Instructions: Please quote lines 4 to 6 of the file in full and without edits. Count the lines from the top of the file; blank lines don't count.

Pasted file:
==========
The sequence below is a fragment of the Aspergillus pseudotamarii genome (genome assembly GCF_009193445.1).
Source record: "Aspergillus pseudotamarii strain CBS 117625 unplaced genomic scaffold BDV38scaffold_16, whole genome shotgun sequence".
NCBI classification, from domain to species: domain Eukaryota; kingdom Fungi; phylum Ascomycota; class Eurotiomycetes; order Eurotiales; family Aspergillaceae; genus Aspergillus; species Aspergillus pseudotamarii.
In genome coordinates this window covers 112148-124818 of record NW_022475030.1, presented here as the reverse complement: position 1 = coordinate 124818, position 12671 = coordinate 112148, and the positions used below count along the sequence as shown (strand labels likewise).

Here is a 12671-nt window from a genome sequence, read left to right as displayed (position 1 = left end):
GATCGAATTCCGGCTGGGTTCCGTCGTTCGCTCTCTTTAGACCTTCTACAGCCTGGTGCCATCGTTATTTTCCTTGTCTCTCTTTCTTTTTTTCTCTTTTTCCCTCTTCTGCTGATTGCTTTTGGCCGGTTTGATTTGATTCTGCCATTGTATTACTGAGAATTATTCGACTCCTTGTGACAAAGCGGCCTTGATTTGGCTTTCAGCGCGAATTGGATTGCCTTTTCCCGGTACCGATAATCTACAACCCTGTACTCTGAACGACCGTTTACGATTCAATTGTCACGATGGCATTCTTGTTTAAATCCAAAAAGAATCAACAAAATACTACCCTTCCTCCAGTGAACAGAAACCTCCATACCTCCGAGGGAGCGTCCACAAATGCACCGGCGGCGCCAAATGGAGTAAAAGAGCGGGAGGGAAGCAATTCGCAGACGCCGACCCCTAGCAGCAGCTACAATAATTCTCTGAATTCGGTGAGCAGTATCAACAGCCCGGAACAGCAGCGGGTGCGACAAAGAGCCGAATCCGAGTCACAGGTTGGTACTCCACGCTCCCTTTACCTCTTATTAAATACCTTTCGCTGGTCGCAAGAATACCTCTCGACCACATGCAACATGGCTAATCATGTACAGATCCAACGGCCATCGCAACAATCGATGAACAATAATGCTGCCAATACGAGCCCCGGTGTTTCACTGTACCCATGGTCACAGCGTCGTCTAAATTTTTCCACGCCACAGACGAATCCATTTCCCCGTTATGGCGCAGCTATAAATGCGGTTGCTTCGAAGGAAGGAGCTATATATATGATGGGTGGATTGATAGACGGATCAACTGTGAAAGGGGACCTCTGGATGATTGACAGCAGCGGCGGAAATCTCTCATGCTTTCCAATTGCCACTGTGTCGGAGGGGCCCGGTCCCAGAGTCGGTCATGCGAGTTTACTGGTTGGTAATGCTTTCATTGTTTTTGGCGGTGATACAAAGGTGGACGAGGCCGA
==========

In genome coordinates this window covers 112148-124818 of record NW_022475030.1, presented here as the reverse complement: position 1 = coordinate 124818, position 12671 = coordinate 112148, and the positions used below count along the sequence as shown (strand labels likewise).

Here is a 12671-nt window from a genome sequence, read left to right as displayed (position 1 = left end):
GATCGAATTCCGGCTGGGTTCCGTCGTTCGCTCTCTTTAGACCTTCTACAGCCTGGTGCCATCGTTATTTTCCTTGTCTCTCTTTCTTTTTTTCTCTTTTTCCCTCTTCTGCTGATTGCTTTTGGCCGGTTTGATTTGATTCTGCCATTGTATTACTGAGAATTATTCGACTCCTTGTGACAAAGCGGCCTTGATTTGGCTTTCAGCGCGAATTGGATTGCCTTTTCCCGGTACCGATAATCTACAACCCTGTACTCTGAACGACCGTTTACGATTCAATTGTCACGATGGCATTCTTGTTTAAATCCAAAAAGAATCAACAAAATACTACCCTTCCTCCAGTGAACAGAAACCTCCATACCTCCGAGGGAGCGTCCACAAATGCACCGGCGGCGCCAAATGGAGTAAAAGAGCGGGAGGGAAGCAATTCGCAGACGCCGACCCCTAGCAGCAGCTACAATAATTCTCTGAATTCGGTGAGCAGTATCAACAGCCCGGAACAGCAGCGGGTGCGACAAAGAGCCGAATCCGAGTCACAGGTTGGTACTCCACGCTCCCTTTACCTCTTATTAAATACCTTTCGCTGGTCGCAAGAATACCTCTCGACCACATGCAACATGGCTAATCATGTACAGATCCAACGGCCATCGCAACAATCGATGAACAATAATGCTGCCAATACGAGCCCCGGTGTTTCACTGTACCCATGGTCACAGCGTCGTCTAAATTTTTCCACGCCACAGACGAATCCATTTCCCCGTTATGGCGCAGCTATAAATGCGGTTGCTTCGAAGGAAGGAGCTATATATATGATGGGTGGATTGATAGACGGATCAACTGTGAAAGGGGACCTCTGGATGATTGACAGCAGCGGCGGAAATCTCTCATGCTTTCCAATTGCCACTGTGTCGGAGGGGCCCGGTCCCAGAGTCGGTCATGCGAGTTTACTGGTTGGTAATGCTTTCATTGTTTTTGGCGGTGATACAAAGGTGGACGAGGCCGA